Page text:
HONG KONG: Hong Kong’s stock market ticked higher on Wednesday but Shanghai sank after a further slowdown in Chinese economic growth, while Tokyo edged down on a stronger yen.
Disappointing US retail sales data dampened hopes of an early interest rate cut by the Federal Reserve, causing a drag on the dollar.
Shanghai tumbled 1.24 percent, or 51.40 points, to 4,084.16 but Hong Kong closed up 0.21 percent, or 57.33 points, at 27,618.82.
Tokyo ended down 0.20 percent, or 38.92 points, at 19,869.76 and Sydney fell 0.64 percent, or 38.15 points, to 5,908.4. Seoul rose 0.39 percent, or 8.24 points, to 2,119.96.
China said its economy expanded 7.0 percent in the first three months of 2015, slightly better than forecast in an Agence France-Presse survey but much slower than October-December. It was also the worst for a single quarter since the first three months of 2009, in the depths of the global financial crisis.
The figures are the latest to highlight a slowdown in the economy and will likely increase expectations Beijing will announce more stimulus on top of two interest rate rises since November.
The economy grew last year at its slowest pace in almost a quarter of a century, buffeted by weak manufacturing, slow domestic demand and low government investment, among other factors.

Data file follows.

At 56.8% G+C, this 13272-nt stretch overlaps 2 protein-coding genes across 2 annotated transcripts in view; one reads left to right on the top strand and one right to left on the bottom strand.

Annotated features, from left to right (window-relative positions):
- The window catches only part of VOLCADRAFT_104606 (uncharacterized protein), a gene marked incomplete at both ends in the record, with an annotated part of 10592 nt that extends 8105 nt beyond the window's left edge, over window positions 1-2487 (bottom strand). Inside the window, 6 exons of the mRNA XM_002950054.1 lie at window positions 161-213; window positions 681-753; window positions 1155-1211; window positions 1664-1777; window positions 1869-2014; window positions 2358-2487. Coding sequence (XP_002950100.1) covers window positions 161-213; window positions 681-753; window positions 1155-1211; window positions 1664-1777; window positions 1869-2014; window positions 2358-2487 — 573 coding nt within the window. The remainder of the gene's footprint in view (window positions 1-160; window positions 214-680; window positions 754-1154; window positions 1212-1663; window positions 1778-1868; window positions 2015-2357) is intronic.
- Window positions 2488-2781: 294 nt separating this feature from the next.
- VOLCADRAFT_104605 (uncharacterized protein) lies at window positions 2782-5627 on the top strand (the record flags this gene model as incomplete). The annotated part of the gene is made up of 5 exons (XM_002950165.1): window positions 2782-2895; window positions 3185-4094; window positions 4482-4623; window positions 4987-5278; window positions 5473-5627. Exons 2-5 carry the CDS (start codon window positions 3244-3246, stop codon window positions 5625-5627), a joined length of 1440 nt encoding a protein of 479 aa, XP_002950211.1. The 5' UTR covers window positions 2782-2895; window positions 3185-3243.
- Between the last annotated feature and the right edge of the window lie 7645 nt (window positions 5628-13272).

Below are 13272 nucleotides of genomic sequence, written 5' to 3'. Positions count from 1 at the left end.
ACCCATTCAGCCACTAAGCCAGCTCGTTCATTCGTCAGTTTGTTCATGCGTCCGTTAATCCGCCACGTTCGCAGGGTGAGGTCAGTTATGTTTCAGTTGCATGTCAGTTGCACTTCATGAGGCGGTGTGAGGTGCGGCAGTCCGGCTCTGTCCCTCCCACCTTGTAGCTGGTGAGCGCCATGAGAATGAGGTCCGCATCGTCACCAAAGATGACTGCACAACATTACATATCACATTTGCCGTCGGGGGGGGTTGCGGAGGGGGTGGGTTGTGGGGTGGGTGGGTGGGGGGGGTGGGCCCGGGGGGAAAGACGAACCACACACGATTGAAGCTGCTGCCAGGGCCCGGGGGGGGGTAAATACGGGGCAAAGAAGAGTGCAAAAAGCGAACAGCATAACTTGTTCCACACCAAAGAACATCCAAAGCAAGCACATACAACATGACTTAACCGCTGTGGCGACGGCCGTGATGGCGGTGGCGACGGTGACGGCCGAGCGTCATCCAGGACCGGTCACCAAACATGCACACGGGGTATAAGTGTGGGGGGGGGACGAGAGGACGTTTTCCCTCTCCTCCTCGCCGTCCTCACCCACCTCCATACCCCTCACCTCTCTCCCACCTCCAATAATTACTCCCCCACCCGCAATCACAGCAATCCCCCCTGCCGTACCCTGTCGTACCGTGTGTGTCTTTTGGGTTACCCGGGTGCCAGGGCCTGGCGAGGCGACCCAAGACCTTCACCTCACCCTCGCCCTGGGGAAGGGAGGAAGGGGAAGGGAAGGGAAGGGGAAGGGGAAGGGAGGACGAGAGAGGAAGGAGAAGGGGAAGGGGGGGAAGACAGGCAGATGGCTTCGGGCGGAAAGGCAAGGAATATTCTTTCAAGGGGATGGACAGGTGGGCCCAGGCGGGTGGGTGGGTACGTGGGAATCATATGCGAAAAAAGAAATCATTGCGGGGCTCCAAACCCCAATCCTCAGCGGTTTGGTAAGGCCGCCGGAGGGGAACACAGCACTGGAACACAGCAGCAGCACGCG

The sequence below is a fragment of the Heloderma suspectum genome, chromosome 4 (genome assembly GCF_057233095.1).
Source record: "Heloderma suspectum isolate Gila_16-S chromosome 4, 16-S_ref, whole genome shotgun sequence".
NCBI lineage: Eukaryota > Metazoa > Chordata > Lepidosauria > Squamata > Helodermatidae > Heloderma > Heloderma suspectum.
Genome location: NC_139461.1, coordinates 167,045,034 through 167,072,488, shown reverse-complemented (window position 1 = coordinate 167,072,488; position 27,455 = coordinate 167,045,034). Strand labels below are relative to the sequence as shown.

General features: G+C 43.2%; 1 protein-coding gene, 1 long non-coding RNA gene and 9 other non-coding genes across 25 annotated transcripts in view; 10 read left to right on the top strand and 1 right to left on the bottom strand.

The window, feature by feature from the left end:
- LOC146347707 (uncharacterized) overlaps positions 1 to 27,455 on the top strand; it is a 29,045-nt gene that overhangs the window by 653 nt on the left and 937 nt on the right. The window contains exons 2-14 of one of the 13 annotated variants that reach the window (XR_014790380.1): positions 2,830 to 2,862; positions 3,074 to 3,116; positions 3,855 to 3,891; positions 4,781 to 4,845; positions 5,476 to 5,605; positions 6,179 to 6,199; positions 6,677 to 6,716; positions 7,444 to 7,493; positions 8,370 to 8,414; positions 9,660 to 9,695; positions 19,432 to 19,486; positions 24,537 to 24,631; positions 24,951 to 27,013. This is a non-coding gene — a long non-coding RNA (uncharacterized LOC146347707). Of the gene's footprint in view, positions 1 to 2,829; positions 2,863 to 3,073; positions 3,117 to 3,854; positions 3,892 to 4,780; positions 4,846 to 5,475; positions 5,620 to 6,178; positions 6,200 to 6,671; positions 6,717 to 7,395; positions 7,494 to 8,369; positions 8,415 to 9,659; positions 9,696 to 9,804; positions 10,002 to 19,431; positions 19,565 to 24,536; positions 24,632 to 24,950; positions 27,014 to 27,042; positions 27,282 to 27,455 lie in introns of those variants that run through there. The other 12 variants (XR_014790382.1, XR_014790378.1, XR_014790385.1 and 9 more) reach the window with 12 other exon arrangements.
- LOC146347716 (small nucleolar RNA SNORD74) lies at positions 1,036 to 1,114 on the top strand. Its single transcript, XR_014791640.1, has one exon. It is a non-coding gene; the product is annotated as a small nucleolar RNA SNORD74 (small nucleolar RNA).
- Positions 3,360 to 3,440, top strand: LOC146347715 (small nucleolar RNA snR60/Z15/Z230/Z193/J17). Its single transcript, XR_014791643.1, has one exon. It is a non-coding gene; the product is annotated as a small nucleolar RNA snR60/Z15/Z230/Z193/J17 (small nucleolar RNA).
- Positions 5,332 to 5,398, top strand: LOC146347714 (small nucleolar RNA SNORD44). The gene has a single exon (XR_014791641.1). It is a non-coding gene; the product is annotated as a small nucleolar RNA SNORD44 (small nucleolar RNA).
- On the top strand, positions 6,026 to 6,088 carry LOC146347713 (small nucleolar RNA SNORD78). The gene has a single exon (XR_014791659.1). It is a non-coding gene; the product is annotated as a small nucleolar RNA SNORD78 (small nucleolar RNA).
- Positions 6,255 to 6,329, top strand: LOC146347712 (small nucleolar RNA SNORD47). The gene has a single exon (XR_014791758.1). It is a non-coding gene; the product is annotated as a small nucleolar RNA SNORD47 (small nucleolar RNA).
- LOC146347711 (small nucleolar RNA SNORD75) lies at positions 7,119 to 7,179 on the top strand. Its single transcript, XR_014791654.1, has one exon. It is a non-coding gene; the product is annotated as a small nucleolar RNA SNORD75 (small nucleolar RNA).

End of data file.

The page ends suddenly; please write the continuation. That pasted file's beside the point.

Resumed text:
Hopes for more loosening have fanned a rally in Hong Kong and Shanghai stocks. In the past nine sessions Hong Kong has soared almost 15 percent as mainlanders pick up what they consider cheap equities following a year-long run-up in Shanghai that has almost doubled its value.
“It is urgent for policymakers to do more now to stimulate the economy,” said Dariusz Kowalczyk, senior economist at Credit Agricole SA in Hong Kong.
“We expect acceleration in fiscal spending and in government-orchestrated infrastructure projects, as well as more monetary easing,” he told Bloomberg News.
In forex markets the dollar struggled after losing ground in New York in response to the retail sales report. It bought 119.53 yen Wednesday compared with 119.44 yen in US trade, but well down from the 119.80 yen earlier Tuesday in Tokyo.
Expectations for an early Federal Reserve rate rise diminished after official data showed retail sales rose 0.9 percent in March. While the figure reversed a three-month slump, it was slightly weaker than estimated. Excluding auto sales, retail sales rose only 0.4 percent instead of the 0.7 percent increase expected.
The euro bought $1.0605 and 126.72 yen against $1.0628 and 127.24 yen.
The single currency retreated after rising Tuesday in response to a Eurostat report showing eurozone industrial production rebounded a solid 1.1 percent in February after falling in January.
On Wall Street Tuesday the Dow gained 0.33 percent and the S&P 500 added 0.16 percent but the Nasdaq slipped 0.22 percent.
Oil prices edged higher. US benchmark West Texas Intermediate for May delivery gained 82 cents to $54.11 while Brent crude for May rose 79 cents to $59.22.
Gold fetched $1,190.35 against $1,187.95 late Tuesday.